Teachers on such trips are obliged to take all reasonably practical measures to ensure that every child under their control and supervision is safe and protected from any unacceptable risks.

In its guidance, Planning and leading visits and adventurous activities, the Royal Society for the Prevention of Accidents (RoSPA) states that careful attention to health and safety should not stifle the adventurous spirit of school visits; rather, it should create an environment where significant risks are well managed.

Before visiting any activity centre providing water-based programmes, schools should seek assurance about safety standards, including any quality marks or licenses (such centres must, by law, be licensed with the Adventure Activities Licensing Service) and about the competency of centre staff.

When planning activities, trip leaders should consider a wide range of factors, including:

  • water temperatures, weather forecasts and tidal conditions
  • the swimming competency of all members of the party in ‘real conditions’
  • clothing and equipment
  • life-saving expertise and equipment
  • emergency arrangements, including summoning assistance.

In water safety incidents outdoors, the ability of an individual or group to recognise the symptoms of hypothermia, fatigue or stress and respond appropriately is particularly important.

Effective water safety training should be incorporated in any outside activities. National ‘water wise’ campaigns are run often, facilitated by organisations such as the RLSS UK and RoSPA, and schools are encouraged to support them. The Water Safety Code is a good place to start.

The Water Safety Code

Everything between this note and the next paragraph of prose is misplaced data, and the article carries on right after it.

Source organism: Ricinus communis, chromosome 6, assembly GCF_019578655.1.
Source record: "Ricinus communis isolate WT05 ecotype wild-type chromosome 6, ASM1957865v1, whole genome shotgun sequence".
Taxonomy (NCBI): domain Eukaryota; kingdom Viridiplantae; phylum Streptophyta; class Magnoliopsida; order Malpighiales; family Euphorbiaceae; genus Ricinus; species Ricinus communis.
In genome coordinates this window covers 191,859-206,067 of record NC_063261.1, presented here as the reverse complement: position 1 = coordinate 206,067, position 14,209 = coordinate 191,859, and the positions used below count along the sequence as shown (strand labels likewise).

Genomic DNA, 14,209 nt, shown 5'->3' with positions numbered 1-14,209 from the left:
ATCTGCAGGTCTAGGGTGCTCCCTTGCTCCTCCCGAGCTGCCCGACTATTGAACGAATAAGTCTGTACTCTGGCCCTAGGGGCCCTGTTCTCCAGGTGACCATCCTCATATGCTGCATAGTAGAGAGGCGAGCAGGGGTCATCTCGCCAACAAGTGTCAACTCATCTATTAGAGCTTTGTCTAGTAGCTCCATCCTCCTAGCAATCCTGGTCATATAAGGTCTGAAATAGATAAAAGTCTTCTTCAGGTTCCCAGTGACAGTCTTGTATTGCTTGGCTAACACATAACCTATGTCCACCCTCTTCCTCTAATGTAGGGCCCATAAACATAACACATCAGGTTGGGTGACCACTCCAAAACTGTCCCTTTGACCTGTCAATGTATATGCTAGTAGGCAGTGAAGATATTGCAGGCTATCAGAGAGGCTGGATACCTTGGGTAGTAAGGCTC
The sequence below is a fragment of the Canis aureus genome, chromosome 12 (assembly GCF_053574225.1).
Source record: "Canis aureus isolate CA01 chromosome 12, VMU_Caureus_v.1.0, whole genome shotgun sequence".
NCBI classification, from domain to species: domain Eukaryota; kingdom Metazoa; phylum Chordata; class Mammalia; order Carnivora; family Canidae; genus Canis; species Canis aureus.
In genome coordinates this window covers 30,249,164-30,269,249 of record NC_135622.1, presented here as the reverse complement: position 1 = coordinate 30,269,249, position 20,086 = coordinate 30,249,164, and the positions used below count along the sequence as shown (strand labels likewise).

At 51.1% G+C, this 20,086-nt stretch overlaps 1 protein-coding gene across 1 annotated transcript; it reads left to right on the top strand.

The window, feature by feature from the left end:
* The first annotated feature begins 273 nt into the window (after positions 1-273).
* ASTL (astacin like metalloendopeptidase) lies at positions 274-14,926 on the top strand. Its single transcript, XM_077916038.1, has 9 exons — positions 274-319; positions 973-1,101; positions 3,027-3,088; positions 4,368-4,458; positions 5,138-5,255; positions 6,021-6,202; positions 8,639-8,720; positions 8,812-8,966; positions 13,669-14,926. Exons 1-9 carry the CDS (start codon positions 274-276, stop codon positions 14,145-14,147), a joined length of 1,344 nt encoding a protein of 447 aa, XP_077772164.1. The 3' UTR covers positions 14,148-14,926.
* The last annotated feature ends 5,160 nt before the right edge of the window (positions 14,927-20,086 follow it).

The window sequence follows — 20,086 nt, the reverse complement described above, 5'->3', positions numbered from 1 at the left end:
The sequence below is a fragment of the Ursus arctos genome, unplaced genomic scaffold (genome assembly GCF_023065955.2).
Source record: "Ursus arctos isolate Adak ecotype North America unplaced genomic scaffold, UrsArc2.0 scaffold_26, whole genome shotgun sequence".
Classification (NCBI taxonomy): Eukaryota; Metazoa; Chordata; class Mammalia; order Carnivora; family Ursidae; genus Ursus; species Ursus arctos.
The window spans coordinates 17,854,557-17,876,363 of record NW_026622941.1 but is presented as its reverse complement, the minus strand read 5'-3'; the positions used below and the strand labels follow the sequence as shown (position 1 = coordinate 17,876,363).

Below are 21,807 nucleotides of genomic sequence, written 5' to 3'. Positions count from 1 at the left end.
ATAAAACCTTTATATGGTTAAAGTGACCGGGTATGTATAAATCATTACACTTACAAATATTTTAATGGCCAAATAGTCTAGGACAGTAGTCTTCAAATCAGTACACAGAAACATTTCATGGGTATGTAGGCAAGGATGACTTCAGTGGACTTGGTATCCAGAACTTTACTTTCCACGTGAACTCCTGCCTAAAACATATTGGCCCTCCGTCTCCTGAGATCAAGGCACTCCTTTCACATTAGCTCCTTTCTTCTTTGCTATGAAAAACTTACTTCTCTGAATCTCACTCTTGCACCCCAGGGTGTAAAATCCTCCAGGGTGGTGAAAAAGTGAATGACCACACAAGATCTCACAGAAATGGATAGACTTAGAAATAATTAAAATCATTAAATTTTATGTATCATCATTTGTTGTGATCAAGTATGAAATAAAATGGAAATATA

The Code encourages people to spot the dangers of swimming in places such as seas, lakes or rivers:

  • the water can be very cold
  • there may be hidden currents
  • it can be difficult to get out (steep slimy banks)
  • the water may be deep, and it is difficult to estimate depth
  • there may be hidden obstacles
  • there are no lifeguards
  • the water may be polluted and may make people ill.

The code also teaches people to:

  • take heed of safety advice – such as warning flags on beaches
  • go together – children should always go with an adult
  • learn to help – people should know what to do in an emergency.

Teaching pupils and their parents water safety awareness is a basic survival skill and will have benefits far beyond the school swimming pool or the school outing.

Further information

Further guidance on lifeguarding and swimming pool safety can be obtained from:

Toolkit

Use the following items in the Toolkit to help you put the ideas in this article into practice:

About the author

Martin Hodgson MSc, PGCEA has worked in adult education for most of his career and has been a governor of a large technology college for nearly 10 years. His special interests are premises management and health and safety.

Last modified on Tuesday, 14 March 2017 09:46